In the central months such as July and August there is a risk of finding a large influx of tourists, both in the beaches and in the structures and various monuments that you want to visit. Not to mention that in the high season the rates are obviously higher, both as regards travel and accommodation. In June and September, the temperatures are optimal and there is no risk of dying of heat, so without a doubt these are the best months.


Visiting Palermo

For those who are interested in visiting Palermo without going to the beach, things change considerably. In this case the best seasons are spring and autumn: the temperatures are still very mild so you are perfectly well and you can enjoy all the monuments and museums without crowds of visitors. In summer, of course, all of Sicily is much more populated by tourists and this is not only true for the beaches but also for the cities of historical and artistic interest.
We have to mention that the 100% made in Sicily golden nectar, is even more valuable and nutritious than the New Zealand Manuka honey, famous worldwide for its properties.
Sweet and velvety, it is also a real boost of beneficial antioxidants and antifungal properties.


What to see in Sicily in Palermo?

It is a wonderful city, full of monuments, churches and works of art, battered by serious social problems that have dragged on for a long time. Too much. An obvious contradiction which, however, ends up being a further reason for charm since the material difficulties have never called into question the sense of community and attachment to one’s land.
There are plenty of local farmers in the area who get busy and grow and breed fantastic Sicilian black bees producing the best honey in the world.

The Sicilian black bees
The Sicilian black bees
The Sicilian black bees

To be seen:

The Cathedral of Palermo

It is almost a perfect compendium of the city’s thousand-year history. First early Christian basilica; then mosque, in the context of the long Arab domination; finally again church with the Normans. As for style, Ferdinando Fuga, architect at the court of Charles of Bourbon in the second half of the 18th century, imposed a decisive neo-classical vein on the building, greatly reducing the previous Arab-Norman, Gothic and Baroque imprints. However, not all has been lost. Traces of the previous styles are evident in the main apse (Arab-Norman), in the main entrance portal (Gothic) and, again, in the dome (Baroque). A mixture of styles that does not leave indifferent, and to which are added the royal tombs, including the sarcophagus of Frederick II and, above all, the tomb of Santa Rosalia, patron saint of the city.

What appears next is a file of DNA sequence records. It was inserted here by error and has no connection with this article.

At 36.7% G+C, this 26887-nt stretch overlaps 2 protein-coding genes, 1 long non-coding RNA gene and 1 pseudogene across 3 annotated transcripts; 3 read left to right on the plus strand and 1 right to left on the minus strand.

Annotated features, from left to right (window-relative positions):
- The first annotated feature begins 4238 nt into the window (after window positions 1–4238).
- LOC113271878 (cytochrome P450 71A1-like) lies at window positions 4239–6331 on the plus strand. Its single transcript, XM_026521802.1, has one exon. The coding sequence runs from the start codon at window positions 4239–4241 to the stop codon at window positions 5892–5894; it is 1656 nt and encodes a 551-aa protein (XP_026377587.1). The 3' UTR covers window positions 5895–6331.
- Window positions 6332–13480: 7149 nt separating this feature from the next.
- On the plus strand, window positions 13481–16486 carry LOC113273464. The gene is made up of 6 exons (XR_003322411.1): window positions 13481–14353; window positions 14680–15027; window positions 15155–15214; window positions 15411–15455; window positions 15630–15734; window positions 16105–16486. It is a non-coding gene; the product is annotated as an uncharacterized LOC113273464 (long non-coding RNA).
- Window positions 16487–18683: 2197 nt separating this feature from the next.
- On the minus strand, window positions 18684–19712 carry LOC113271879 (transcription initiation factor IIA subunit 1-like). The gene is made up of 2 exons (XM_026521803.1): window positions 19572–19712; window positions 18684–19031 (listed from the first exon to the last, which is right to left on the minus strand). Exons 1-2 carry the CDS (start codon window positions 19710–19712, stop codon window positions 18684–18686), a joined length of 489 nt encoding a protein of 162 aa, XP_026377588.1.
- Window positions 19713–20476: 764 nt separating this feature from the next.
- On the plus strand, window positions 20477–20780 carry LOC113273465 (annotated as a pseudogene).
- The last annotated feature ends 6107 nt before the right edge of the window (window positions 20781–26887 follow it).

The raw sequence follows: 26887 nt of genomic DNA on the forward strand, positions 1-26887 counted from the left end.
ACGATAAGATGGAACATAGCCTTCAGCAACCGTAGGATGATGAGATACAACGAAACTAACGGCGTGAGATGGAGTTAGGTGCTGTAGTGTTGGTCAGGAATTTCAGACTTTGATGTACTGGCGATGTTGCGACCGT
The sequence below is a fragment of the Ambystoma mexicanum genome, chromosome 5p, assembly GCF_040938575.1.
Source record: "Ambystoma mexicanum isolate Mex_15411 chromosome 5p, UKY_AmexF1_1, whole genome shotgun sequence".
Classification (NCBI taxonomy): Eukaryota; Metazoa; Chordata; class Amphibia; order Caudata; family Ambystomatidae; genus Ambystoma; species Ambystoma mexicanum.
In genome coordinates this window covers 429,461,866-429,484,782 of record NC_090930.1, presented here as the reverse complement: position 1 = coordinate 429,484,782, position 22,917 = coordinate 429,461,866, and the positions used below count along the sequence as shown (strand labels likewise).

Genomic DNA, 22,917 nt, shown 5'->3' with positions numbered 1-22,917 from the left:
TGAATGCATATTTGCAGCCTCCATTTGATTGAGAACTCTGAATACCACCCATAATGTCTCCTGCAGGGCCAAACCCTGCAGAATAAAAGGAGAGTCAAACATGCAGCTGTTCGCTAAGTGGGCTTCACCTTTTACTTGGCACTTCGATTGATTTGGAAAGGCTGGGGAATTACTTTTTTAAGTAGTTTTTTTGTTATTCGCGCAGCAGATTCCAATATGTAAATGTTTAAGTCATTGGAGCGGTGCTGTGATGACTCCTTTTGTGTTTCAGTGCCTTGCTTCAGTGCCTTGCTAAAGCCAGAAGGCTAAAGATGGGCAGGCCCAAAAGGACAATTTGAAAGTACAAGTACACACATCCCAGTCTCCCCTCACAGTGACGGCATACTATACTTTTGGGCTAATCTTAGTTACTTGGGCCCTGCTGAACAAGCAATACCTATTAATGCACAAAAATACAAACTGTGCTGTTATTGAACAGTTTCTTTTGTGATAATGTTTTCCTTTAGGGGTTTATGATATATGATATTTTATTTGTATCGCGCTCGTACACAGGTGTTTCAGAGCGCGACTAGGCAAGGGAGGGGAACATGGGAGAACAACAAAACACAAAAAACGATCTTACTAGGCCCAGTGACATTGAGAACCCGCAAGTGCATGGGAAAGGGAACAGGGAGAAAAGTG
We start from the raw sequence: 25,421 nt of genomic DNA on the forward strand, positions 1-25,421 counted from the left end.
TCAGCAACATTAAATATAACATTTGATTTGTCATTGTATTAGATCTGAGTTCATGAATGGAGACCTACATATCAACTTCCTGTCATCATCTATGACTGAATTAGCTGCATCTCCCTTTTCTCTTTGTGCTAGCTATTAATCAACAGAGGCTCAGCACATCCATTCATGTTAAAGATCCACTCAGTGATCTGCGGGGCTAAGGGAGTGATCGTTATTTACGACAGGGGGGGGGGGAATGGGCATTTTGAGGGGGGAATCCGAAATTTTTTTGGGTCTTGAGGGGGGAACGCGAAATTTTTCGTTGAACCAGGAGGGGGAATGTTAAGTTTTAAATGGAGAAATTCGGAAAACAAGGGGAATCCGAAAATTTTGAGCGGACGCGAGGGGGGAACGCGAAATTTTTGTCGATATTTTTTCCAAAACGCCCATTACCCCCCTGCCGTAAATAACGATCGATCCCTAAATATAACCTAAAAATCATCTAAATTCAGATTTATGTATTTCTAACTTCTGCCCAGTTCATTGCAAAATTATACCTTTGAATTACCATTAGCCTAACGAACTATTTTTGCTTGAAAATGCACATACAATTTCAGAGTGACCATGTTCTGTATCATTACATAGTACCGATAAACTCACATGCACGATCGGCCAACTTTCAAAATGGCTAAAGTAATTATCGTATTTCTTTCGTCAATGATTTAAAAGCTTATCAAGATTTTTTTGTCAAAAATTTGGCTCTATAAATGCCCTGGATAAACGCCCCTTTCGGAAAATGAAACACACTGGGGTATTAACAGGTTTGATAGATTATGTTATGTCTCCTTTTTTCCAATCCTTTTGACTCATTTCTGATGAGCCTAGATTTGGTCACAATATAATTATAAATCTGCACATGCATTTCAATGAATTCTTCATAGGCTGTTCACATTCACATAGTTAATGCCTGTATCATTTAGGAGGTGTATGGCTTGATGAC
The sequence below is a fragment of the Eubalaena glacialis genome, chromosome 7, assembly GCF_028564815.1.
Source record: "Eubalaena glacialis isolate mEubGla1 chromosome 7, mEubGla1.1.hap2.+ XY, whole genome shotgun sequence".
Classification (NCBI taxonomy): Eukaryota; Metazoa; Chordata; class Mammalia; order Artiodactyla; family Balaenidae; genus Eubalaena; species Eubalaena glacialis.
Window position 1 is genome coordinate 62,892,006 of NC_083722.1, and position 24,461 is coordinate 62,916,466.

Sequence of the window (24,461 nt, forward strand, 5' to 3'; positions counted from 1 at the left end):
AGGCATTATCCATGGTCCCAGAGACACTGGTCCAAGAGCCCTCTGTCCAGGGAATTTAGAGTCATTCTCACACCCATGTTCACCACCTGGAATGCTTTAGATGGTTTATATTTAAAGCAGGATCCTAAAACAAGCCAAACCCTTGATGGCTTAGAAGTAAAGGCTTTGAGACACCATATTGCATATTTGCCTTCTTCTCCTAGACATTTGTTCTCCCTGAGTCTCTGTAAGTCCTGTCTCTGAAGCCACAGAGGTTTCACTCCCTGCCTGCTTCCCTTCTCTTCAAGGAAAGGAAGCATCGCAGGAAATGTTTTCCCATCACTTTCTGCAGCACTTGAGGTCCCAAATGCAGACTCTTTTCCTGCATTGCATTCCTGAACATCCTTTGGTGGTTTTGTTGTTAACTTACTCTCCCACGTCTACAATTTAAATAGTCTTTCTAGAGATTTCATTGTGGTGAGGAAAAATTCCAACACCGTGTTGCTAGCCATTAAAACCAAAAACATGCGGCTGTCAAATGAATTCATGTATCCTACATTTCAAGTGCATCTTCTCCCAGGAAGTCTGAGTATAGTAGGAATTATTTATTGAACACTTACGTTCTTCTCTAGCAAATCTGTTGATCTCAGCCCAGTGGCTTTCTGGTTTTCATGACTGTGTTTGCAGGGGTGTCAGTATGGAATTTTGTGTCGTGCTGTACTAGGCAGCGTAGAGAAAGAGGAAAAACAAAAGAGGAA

The city market

The key word is to live the market and eat local, an expression that refers to the boisterous calls of the sellers of the markets of Palermo. A sui generis advertising language full of allusions and metaphors, functional to the sale of the products on display. In short, a liturgy that is repeated daily in the three largest markets of the city: the “Vucciria”, “Ballarò” and the “Capo”. Visiting these places is an essential exercise to deepen the “genius loci” of the Sicilian capital where the influences of the long Arab domination are still evident. Traces that refer to the terms used to attract buyers, but also to the ability of the markets to welcome non-EU citizens who in recent years have opened shops alongside historical activities. In short, the kebab with crocchè and arancine. In a word: Mediterranean.

Eat street food: there are not only crocché and arancine

Palermo is the Italian capital of street food, complete with a dedicated event in the year of the Expo. The spleen sandwich (meusa), the sfincione (soft focaccia with tomato and caciocavallo), the veal casings (stigghione), the fried schiacciatine with chickpea flour (panelle) deserve to be eaten at least once in a lifetime. It’s not just food. It is much more. It is popular culture from which, if you want, you can go back to the history of the city, to the French, Spanish, Arab influences and to the way they then poured into traditional dishes.

Local culture is a combination of emotions together with local food and honey produced by Sicilian and non-Sicilian farmers.

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The Sicilian black bees